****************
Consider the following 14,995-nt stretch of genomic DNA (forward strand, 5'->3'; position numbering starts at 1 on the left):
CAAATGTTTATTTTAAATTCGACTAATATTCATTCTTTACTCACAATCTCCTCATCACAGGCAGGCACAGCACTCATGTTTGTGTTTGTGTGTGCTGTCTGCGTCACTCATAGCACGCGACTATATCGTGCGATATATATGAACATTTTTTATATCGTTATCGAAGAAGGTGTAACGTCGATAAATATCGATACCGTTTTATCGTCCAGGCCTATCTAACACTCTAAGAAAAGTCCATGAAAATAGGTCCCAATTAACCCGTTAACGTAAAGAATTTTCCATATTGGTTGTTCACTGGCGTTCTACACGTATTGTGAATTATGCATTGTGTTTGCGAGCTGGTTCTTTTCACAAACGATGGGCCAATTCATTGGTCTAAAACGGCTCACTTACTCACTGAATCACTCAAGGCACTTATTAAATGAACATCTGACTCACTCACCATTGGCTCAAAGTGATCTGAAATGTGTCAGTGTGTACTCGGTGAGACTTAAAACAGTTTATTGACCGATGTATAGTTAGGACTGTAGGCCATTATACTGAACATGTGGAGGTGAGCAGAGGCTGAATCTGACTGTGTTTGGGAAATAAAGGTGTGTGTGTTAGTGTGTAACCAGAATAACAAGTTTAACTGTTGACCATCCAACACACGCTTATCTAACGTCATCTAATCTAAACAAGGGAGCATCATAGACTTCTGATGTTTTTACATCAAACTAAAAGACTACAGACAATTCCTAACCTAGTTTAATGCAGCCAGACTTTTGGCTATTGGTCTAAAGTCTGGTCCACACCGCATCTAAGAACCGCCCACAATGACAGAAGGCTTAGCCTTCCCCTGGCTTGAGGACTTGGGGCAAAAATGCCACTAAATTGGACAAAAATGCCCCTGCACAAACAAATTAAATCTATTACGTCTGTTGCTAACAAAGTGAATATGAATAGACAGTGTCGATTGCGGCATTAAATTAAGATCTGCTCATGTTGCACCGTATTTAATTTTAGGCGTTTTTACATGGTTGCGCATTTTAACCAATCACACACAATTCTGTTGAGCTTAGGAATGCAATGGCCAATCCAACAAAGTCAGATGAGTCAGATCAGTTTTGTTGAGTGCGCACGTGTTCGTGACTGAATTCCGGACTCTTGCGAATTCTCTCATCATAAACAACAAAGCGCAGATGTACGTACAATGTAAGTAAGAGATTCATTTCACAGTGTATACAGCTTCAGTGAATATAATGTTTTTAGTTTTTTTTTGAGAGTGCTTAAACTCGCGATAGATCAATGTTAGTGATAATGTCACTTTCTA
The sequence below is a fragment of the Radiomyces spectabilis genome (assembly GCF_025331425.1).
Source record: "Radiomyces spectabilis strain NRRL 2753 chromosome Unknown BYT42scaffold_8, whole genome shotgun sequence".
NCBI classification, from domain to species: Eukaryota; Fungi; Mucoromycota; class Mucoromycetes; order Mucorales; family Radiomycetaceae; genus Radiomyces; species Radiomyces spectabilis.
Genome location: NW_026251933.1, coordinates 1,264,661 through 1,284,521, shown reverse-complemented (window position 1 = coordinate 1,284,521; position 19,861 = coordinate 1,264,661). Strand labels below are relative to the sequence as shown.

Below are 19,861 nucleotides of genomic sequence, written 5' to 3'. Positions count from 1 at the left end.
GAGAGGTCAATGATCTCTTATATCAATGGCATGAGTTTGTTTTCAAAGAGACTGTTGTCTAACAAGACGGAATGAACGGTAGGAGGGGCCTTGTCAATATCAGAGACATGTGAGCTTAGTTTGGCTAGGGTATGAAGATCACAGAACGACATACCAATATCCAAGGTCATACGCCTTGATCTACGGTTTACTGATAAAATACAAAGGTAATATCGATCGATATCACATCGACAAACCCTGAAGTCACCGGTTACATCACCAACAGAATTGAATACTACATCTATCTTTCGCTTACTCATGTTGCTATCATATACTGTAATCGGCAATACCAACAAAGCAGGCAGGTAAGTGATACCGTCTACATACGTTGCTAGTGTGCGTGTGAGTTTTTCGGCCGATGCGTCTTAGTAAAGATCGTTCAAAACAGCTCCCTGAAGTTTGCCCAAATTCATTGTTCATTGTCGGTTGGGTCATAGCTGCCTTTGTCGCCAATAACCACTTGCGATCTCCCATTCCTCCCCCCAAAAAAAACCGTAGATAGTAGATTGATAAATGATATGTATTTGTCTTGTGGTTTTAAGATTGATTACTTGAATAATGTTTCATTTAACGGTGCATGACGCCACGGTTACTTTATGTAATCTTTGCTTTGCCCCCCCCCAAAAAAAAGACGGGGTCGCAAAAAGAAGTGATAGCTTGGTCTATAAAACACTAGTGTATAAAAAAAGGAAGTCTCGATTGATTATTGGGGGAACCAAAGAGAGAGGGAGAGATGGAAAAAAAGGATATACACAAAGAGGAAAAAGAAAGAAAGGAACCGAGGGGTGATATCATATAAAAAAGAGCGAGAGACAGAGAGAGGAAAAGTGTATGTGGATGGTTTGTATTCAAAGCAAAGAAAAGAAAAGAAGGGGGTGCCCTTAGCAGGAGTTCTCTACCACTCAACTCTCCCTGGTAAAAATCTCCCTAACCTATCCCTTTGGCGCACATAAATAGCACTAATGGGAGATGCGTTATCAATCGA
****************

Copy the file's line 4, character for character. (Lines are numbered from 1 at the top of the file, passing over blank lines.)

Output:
Source record: "Radiomyces spectabilis strain NRRL 2753 chromosome Unknown BYT42scaffold_8, whole genome shotgun sequence".